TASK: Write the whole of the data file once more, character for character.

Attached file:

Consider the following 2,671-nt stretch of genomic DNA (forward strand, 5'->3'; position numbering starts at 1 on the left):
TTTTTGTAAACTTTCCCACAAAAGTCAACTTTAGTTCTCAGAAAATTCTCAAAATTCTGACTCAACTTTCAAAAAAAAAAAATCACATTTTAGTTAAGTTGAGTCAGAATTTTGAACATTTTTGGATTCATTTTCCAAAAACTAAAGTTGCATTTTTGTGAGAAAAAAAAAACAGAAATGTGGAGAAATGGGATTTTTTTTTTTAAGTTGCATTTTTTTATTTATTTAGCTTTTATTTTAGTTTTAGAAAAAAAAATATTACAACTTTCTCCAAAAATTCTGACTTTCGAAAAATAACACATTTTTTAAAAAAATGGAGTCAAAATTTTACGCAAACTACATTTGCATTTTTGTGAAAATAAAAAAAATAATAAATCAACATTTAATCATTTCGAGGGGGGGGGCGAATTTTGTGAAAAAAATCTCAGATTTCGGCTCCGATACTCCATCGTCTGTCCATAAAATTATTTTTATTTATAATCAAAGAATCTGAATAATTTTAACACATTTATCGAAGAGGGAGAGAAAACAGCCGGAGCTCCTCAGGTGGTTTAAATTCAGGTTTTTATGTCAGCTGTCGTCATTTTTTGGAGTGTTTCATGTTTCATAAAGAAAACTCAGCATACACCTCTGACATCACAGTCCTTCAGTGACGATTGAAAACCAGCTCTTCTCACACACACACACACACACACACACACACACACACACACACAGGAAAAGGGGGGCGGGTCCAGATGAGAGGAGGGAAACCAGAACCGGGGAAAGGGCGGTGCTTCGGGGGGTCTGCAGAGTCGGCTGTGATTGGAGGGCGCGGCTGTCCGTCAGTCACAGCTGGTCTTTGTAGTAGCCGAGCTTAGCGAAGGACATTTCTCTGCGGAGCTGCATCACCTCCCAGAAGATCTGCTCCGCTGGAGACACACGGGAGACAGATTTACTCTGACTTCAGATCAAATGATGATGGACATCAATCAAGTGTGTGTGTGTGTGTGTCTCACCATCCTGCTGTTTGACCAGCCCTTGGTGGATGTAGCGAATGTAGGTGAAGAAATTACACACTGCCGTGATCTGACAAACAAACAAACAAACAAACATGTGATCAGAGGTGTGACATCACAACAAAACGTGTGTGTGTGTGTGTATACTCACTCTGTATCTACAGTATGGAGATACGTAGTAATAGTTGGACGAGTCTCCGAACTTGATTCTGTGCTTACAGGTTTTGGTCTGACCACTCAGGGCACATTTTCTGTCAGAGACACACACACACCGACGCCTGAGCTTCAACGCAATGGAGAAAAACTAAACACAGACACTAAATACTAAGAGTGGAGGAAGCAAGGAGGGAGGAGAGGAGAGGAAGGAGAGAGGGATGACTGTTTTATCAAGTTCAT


Consider the following 2,671-nt stretch of genomic DNA (forward strand, 5'->3'; position numbering starts at 1 on the left):
TTTTTGTAAACTTTCCCACAAAAGTCAACTTTAGTTCTCAGAAAATTCTCAAAATTCTGACTCAACTTTCAAAAAAAAAAAATCACATTTTAGTTAAGTTGAGTCAGAATTTTGAACATTTTTGGATTCATTTTCCAAAAACTAAAGTTGCATTTTTGTGAGAAAAAAAAAACAGAAATGTGGAGAAATGGGATTTTTTTTTTTAAGTTGCATTTTTTTATTTATTTAGCTTTTATTTTAGTTTTAGAAAAAAAAATATTACAACTTTCTCCAAAAATTCTGACTTTCGAAAAATAACACATTTTTTAAAAAAATGGAGTCAAAATTTTACGCAAACTACATTTGCATTTTTGTGAAAATAAAAAAAATAATAAATCAACATTTAATCATTTCGAGGGGGGGGGCGAATTTTGTGAAAAAAATCTCAGATTTCGGCTCCGATACTCCATCGTCTGTCCATAAAATTATTTTTATTTATAATCAAAGAATCTGAATAATTTTAACACATTTATCGAAGAGGGAGAGAAAACAGCCGGAGCTCCTCAGGTGGTTTAAATTCAGGTTTTTATGTCAGCTGTCGTCATTTTTTGGAGTGTTTCATGTTTCATAAAGAAAACTCAGCATACACCTCTGACATCACAGTCCTTCAGTGACGATTGAAAACCAGCTCTTCTCACACACACACACACACACACACACACACACACACACACACAGGAAAAGGGGGGCGGGTCCAGATGAGAGGAGGGAAACCAGAACCGGGGAAAGGGCGGTGCTTCGGGGGGTCTGCAGAGTCGGCTGTGATTGGAGGGCGCGGCTGTCCGTCAGTCACAGCTGGTCTTTGTAGTAGCCGAGCTTAGCGAAGGACATTTCTCTGCGGAGCTGCATCACCTCCCAGAAGATCTGCTCCGCTGGAGACACACGGGAGACAGATTTACTCTGACTTCAGATCAAATGATGATGGACATCAATCAAGTGTGTGTGTGTGTGTGTCTCACCATCCTGCTGTTTGACCAGCCCTTGGTGGATGTAGCGAATGTAGGTGAAGAAATTACACACTGCCGTGATCTGACAAACAAACAAACAAACAAACATGTGATCAGAGGTGTGACATCACAACAAAACGTGTGTGTGTGTGTGTATACTCACTCTGTATCTACAGTATGGAGATACGTAGTAATAGTTGGACGAGTCTCCGAACTTGATTCTGTGCTTACAGGTTTTGGTCTGACCACTCAGGGCACATTTTCTGTCAGAGACACACACACACCGACGCCTGAGCTTCAACGCAATGGAGAAAAACTAAACACAGACACTAAATACTAAGAGTGGAGGAAGCAAGGAGGGAGGAGAGGAGAGGAAGGAGAGAGGGATGACTGTTTTATCAAGTTCAT